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HHS Report Looks at Hospital Experiences With COVID-19

Most significant challenges relate to testing and caring for COVID-19 patients, keeping staff safe

THURSDAY, April 9, 2020 (HealthDay News) -- A report issued by the U.S. Department of Health and Human Services Office of Inspector General provides a national snapshot of hospital experiences in response to the coronavirus disease 2019 (COVID-19).

The researchers collected information on hospitals' challenges and needs in responding to the COVID-19 pandemic based on brief telephone interviews conducted March 23 to 27, 2020, with hospital administrators from 323 hospitals.

According to the report, hospitals say that the most significant challenges related to testing and caring for patients with suspected or known COVID-19 and in keeping staff safe. Hospitals reported severe shortages of testing supplies and prolonged waits for test results; these issues limited a hospital's ability to monitor patient and staff health. Bed availability, supplies, and staffing were strained when patient stays were extended while awaiting test results. Additional challenges included anticipated shortages of ventilators, with hospitals reporting an uncertain supply of standard full-feature ventilators and use of alternatives to support patients. Shortages could pose difficult decisions about ethical allocation and liability. Hospitals described increased costs and decreasing revenues, which threaten their financial viability; ceasing elective procedures and other services reduced revenues, while costs were increasing in preparation for a potential surge of patients.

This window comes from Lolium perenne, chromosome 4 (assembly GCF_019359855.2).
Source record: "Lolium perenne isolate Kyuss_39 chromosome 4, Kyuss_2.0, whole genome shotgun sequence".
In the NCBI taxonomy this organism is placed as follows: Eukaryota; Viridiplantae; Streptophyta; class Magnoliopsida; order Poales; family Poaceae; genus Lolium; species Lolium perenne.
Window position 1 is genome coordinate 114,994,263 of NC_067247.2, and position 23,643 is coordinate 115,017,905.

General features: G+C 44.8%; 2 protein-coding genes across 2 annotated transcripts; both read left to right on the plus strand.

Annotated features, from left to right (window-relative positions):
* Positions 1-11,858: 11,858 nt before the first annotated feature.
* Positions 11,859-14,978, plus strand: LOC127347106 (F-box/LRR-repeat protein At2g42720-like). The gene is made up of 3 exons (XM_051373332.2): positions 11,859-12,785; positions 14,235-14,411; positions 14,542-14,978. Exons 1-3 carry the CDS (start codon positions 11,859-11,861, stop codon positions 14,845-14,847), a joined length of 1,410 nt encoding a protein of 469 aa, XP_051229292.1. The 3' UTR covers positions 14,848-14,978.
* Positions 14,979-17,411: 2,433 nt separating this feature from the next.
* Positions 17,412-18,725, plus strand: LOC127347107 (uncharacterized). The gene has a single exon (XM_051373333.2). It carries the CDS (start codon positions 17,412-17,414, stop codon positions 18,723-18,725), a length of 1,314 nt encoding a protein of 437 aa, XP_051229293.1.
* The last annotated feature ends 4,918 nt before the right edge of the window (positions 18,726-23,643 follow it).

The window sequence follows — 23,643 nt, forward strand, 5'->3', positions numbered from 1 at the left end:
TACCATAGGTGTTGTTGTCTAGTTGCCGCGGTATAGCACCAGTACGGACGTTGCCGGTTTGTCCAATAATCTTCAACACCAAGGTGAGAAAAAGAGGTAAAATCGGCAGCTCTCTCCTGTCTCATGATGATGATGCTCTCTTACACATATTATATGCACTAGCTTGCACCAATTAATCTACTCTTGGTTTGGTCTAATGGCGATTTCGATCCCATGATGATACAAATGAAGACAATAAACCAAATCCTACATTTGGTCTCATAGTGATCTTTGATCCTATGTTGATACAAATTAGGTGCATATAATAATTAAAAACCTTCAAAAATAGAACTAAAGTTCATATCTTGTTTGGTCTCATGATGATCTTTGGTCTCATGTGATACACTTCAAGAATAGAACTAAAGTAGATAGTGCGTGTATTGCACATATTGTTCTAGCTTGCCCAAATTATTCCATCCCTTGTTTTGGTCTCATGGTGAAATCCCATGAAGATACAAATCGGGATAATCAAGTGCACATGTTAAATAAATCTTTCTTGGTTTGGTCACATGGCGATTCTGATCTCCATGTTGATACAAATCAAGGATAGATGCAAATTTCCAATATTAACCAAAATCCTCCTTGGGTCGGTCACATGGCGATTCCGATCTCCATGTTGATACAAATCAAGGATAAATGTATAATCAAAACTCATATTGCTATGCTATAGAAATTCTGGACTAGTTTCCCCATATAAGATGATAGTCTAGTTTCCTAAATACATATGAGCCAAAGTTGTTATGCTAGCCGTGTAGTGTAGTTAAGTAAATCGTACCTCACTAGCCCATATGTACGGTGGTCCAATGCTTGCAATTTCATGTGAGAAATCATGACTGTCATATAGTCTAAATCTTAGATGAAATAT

Hospitals report pressing needs for government assistance with five categories of action for meeting COVID-response challenges: (1) ensuring access to testing, supplies, and equipment; (2) workforce allocation, including reassignment of licensed professionals and realignment of duties; (3) capacities of facilities, including relaxed rules around bed designations and ability to establish surge facilities in nontraditional settings; (4) financial assistance; and (5) centralized communication and public information.

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